The 7 Stages Main Stage Theatre is located in the Virginia Highlands area of Atlanta where many of its patrons are locals. Some might presume that the play Women + War currently put on by Synchronicity Theatre would be home to an anti-war agenda. However, the rationale behind this production, now in its second incarnation, is simply to use the authentic experiences of war from women in the local Atlanta area and present them to the public. Using a journalistic discipline the original ensemble compiled hours of interviews from survivors of conflicts all over the globe. The stories come from both contemporary military actions to as far back as the American Civil War.
These stories, voices, and messages are sometimes patriotic, sometimes bitter, but always sincere. Meanwhile, the potentially perilous combination of education and entertainment is carefully handled by director Rachel May. There is no denying the violence of war and in some ways the dance components of the play provide a relief from the horror described in the many short monologues. This works best when small, fluid actions illustrate the events being described. While the story of a Vietnamese-national-turned-C.I.A. spy is being recounted, the crucial objects in her tale are poetically displayed: the umbrella, the red sandals, the wooden mat, and most dramatically, her bag where a tape recording device was concealed.
Some audience members find the “transition collages” somewhat distracting. This term refers to the dance moments that string together the different vignettes and comprise everything from what resembles competition cheerleading to the “logroll” of beginner’s gymnastics. The constant motion contributes an element of chaos which does augment the nature of the war stories.
Women + War is a rather minimalist play, but the production design is effective and true asset to the experience. The multiple projection screens are put to good use adding photographs and video excerpts of the source interviews to scenes. A truly sublime moment happens midway through the performance when live video is introduced to the old footage blurring the lines between simulation and reality. Stones are used as props in various ways throughout the play, but this recurring conceit is mostly hit-or-miss depending on your taste.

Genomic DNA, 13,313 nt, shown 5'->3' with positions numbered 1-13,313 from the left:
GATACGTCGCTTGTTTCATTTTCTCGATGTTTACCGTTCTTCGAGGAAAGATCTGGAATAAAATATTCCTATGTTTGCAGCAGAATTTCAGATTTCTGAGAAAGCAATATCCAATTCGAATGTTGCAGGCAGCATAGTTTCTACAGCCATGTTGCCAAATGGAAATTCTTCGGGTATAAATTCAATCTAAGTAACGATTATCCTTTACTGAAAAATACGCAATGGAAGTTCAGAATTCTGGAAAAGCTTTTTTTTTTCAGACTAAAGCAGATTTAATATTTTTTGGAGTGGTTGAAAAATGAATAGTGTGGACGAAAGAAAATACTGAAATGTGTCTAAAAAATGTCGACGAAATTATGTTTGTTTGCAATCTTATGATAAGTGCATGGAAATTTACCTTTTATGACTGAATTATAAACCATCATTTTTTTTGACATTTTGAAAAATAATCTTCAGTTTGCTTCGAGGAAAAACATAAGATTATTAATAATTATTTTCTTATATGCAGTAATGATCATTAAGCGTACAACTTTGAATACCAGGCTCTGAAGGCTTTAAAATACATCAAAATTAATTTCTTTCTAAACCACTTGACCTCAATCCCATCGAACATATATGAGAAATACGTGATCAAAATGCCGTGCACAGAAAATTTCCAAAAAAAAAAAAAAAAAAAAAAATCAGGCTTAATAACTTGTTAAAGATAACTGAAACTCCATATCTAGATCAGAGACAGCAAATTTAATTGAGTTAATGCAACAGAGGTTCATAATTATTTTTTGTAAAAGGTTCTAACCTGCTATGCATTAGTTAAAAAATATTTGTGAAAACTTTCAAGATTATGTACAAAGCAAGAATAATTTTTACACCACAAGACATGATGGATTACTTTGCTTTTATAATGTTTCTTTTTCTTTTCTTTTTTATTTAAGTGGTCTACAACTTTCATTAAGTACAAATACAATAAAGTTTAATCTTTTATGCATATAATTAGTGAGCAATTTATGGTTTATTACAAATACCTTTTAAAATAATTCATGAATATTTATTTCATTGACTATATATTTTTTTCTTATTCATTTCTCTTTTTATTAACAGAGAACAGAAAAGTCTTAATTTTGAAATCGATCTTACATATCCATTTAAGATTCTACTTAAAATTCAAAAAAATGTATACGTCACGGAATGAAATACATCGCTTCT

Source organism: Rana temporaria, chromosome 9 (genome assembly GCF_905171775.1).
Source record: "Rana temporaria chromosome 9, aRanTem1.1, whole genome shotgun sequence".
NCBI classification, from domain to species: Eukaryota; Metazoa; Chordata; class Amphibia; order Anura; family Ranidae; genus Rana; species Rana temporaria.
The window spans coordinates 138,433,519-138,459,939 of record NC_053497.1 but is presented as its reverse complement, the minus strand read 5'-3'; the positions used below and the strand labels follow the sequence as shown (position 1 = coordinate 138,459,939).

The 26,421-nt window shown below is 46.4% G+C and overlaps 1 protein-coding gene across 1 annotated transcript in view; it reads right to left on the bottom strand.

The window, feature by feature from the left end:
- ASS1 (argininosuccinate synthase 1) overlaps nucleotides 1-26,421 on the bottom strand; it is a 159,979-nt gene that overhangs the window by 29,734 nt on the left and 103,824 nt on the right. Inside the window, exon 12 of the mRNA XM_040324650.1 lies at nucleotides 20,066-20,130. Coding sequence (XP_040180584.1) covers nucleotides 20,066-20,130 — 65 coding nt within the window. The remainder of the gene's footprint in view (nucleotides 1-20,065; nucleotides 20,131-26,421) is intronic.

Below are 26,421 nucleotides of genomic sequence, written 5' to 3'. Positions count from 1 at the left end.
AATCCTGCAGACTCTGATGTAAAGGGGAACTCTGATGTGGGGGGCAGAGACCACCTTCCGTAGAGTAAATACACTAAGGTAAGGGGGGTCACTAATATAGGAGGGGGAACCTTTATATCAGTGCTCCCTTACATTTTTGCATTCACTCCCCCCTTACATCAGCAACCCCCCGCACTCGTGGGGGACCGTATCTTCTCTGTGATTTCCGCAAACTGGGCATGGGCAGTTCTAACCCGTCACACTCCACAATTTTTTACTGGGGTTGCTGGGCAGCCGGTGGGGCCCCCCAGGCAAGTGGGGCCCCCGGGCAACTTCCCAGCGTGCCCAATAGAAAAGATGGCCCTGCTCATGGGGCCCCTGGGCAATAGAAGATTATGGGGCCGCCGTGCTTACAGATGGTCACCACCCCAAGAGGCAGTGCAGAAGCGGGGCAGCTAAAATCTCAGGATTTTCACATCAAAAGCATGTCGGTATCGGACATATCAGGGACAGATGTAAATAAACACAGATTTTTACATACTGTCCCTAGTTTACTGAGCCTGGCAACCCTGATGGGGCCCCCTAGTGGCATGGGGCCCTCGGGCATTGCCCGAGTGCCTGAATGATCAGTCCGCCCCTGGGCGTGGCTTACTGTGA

With such a heavy use of monologue the players are the deciding factor toward the success and failure of the show. Luckily, the rapid dialogue is handled very competently. The cast worked well as an ensemble, with few exceptions. The portrayal of the Columbian sister and the Congo mother were especially powerful and believable. Unfortunately, some handling of foreign accents came across as disingenuous or even borderline racist. A white actress speaking in broken English seems unnecessary when there is not a consistent effort to mimic the source voices anyway.
While the current cast members of Women + War are completely different than the ensemble that collected these stories, this largely comes across as a benefit. According to Director May this production which clocked in at two non-stop hours had an hour of content removed from the original script. If the pitfall of collaboration is having too many cooks in the kitchen, the distance of five years and new players has actually improved, Women + War.
For a play to talk about war involving real accounts from soldiers and victims, one cannot help but consider what servicemen would feel about the production. Drill sergeants would certainly cringe at marching formations and unkempt uniforms, but the element of patriotism mostly excuse these liberties. To appreciate the show, one must remember that this is a theatre experience derived from life, but not fully limited by it.
Performances run through March 7, 2010
Thursday-Saturday @ 8 pm, Sunday @7 pm
Tickets $23 and $18; discounts for SYNCHRONICITY MEMBERS, students, seniors, and groups.
7 Stages Main Stage Theatre
1105 Euclid Avenue, Atlanta
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or Call 404.484.8636